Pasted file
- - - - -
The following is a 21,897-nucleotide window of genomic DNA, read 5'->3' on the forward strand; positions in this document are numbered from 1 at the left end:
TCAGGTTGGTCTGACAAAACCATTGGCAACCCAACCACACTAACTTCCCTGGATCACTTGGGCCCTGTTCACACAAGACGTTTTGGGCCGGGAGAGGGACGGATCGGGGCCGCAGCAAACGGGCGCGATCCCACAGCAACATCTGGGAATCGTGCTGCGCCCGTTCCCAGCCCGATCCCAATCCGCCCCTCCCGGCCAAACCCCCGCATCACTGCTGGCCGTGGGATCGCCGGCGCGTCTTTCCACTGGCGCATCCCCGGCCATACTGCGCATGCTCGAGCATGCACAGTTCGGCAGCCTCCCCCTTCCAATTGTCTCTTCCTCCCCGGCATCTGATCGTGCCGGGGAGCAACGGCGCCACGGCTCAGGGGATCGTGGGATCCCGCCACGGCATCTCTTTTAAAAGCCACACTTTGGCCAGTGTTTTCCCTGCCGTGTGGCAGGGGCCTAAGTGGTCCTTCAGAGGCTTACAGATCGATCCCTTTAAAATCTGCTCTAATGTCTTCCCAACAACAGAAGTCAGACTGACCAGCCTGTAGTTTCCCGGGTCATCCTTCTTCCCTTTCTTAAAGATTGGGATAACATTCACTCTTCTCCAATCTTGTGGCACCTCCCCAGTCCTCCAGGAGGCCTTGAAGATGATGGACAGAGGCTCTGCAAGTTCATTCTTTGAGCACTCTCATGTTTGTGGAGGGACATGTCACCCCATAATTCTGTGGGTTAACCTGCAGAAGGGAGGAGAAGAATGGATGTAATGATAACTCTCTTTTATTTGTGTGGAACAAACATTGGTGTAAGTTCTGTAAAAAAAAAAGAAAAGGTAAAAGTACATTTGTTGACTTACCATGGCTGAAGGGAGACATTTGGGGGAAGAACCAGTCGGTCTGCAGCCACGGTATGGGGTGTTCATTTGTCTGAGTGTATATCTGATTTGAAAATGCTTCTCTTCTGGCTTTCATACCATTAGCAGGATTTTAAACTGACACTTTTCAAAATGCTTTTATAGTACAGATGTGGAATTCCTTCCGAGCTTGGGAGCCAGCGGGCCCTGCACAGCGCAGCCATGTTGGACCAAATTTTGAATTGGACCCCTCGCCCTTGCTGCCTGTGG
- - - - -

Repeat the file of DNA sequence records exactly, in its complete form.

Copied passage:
The following is a 21,897-nucleotide window of genomic DNA, read 5'->3' on the forward strand; positions in this document are numbered from 1 at the left end:
TCAGGTTGGTCTGACAAAACCATTGGCAACCCAACCACACTAACTTCCCTGGATCACTTGGGCCCTGTTCACACAAGACGTTTTGGGCCGGGAGAGGGACGGATCGGGGCCGCAGCAAACGGGCGCGATCCCACAGCAACATCTGGGAATCGTGCTGCGCCCGTTCCCAGCCCGATCCCAATCCGCCCCTCCCGGCCAAACCCCCGCATCACTGCTGGCCGTGGGATCGCCGGCGCGTCTTTCCACTGGCGCATCCCCGGCCATACTGCGCATGCTCGAGCATGCACAGTTCGGCAGCCTCCCCCTTCCAATTGTCTCTTCCTCCCCGGCATCTGATCGTGCCGGGGAGCAACGGCGCCACGGCTCAGGGGATCGTGGGATCCCGCCACGGCATCTCTTTTAAAAGCCACACTTTGGCCAGTGTTTTCCCTGCCGTGTGGCAGGGGCCTAAGTGGTCCTTCAGAGGCTTACAGATCGATCCCTTTAAAATCTGCTCTAATGTCTTCCCAACAACAGAAGTCAGACTGACCAGCCTGTAGTTTCCCGGGTCATCCTTCTTCCCTTTCTTAAAGATTGGGATAACATTCACTCTTCTCCAATCTTGTGGCACCTCCCCAGTCCTCCAGGAGGCCTTGAAGATGATGGACAGAGGCTCTGCAAGTTCATTCTTTGAGCACTCTCATGTTTGTGGAGGGACATGTCACCCCATAATTCTGTGGGTTAACCTGCAGAAGGGAGGAGAAGAATGGATGTAATGATAACTCTCTTTTATTTGTGTGGAACAAACATTGGTGTAAGTTCTGTAAAAAAAAAAGAAAAGGTAAAAGTACATTTGTTGACTTACCATGGCTGAAGGGAGACATTTGGGGGAAGAACCAGTCGGTCTGCAGCCACGGTATGGGGTGTTCATTTGTCTGAGTGTATATCTGATTTGAAAATGCTTCTCTTCTGGCTTTCATACCATTAGCAGGATTTTAAACTGACACTTTTCAAAATGCTTTTATAGTACAGATGTGGAATTCCTTCCGAGCTTGGGAGCCAGCGGGCCCTGCACAGCGCAGCCATGTTGGACCAAATTTTGAATTGGACCCCTCGCCCTTGCTGCCTGTGG